In our pursuit to try different worldly recipes, sometimes there are some ingredients that are simply too difficult to come across, at least where we are in the US.
In this case, it was the ilish, otherwise known as half of the Bangladesh’s more traditional shorshe ilish recipe.
Nevertheless, when the ingredient is simply too difficult to come across, you have to get creative and carry on. At the very least, we could recreate the spicy mustard sauce for a still delectable fish curry.
First, What is Ilish?
The ilish is the national fish of Bangladesh and is, in many ways, the pride and joy of Bangladeshi cuisine. The ilish is an anadromous fish, meaning it’s rare type of fish born in freshwater that then spends its lifetime in the ocean.
Now when we say that the ilish is a pride of Bangladeshi cuisine, we’re not kidding. Apparently, there are over 100 different dishes and ways to prepare ilish. The recipe for this post, shorshe ilish, is a well-known method of preparing ilish, but really it’s only the tip of the iceberg.
What makes the ilish so popular in Bangladesh, besides the abundance of the fish in Bangladesh riverbeds, is the taste and sensory delight the fish brings. The fish is very oily and fatty fish that is a rich source of omega 3 fatty acids, and apparently is known for it’s full-bodied and rich taste profile.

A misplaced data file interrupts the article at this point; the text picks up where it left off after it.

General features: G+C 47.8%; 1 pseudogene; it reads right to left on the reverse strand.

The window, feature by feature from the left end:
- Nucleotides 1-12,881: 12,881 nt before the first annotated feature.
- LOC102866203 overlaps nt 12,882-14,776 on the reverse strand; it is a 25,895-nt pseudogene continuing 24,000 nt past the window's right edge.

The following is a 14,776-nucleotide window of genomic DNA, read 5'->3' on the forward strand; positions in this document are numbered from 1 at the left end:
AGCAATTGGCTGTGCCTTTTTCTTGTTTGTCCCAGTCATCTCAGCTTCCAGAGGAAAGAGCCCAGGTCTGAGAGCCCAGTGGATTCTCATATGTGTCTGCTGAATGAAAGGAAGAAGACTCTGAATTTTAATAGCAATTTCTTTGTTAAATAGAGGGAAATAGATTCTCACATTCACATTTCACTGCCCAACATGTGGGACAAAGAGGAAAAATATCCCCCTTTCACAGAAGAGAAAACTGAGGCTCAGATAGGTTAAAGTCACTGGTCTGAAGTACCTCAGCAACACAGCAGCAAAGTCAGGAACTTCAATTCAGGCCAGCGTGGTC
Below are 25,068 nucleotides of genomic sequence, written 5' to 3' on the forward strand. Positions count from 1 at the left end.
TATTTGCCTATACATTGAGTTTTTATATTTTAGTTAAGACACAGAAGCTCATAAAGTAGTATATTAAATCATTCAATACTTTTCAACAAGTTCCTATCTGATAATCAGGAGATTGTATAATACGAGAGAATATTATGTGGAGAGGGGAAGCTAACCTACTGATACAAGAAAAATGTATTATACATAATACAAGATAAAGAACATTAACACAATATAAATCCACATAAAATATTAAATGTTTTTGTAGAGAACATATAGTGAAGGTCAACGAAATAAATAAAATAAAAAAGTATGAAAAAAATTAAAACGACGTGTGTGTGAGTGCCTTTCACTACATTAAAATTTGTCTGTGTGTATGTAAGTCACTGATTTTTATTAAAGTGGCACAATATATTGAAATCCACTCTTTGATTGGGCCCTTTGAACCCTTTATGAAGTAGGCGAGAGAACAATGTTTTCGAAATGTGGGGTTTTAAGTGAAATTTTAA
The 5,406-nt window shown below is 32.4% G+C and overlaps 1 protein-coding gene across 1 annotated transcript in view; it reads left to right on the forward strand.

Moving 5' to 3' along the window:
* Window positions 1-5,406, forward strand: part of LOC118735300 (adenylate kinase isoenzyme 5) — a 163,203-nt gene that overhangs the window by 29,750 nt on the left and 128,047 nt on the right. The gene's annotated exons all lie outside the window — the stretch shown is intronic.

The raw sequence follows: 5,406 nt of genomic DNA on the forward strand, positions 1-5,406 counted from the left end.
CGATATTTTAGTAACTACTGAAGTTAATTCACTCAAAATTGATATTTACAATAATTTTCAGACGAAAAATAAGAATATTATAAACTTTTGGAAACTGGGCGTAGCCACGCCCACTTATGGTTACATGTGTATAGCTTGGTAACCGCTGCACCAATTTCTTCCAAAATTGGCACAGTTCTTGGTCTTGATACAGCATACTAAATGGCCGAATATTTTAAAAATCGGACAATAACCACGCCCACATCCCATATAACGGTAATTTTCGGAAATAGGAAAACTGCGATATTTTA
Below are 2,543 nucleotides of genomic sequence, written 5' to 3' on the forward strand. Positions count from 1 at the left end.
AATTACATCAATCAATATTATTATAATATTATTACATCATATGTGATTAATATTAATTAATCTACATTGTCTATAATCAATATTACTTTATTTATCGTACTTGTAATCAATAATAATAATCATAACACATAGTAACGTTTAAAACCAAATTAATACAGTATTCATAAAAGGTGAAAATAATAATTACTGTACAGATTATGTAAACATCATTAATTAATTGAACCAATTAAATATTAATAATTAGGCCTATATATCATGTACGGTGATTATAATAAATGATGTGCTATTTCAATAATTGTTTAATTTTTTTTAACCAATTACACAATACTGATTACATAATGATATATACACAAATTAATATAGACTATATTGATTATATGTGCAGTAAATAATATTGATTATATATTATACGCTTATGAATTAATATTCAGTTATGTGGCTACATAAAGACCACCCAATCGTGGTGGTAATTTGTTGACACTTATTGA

About the Shorshe Fish Curry Recipe
Ilish or no ilish, shorshe is a fish curry recipe that calls for a fragrant mustard base. In Bangladeshi kitchens, mustard oil is used as a base cooking fat just as commonly as vegetable oils or ghee (clarified butter).
One particular method of cooking Bangladeshi food, this fish curry recipe included, that we’ve found both alluring and special is the inclusion of full spices and herbs either at the beginning or at the end of recipes. For example, in this recipe, fully intact mustard, cumin, and fennel seeds are cooked and browned in oil prior to adding the remaining ingredients.
What happens is that the flavors from these seeds mingle and permeate into the cooking oil and into the rest of the fish curry. In other recipes (some of which we’ll write about in the future), full seeds or handfuls of herbs are also added to the end of the dish to give a fresh burst of flavor to the recipe. Again, this tactic of cooking was an interesting one to learn, even for recipes that transcend Bangladeshi cuisine.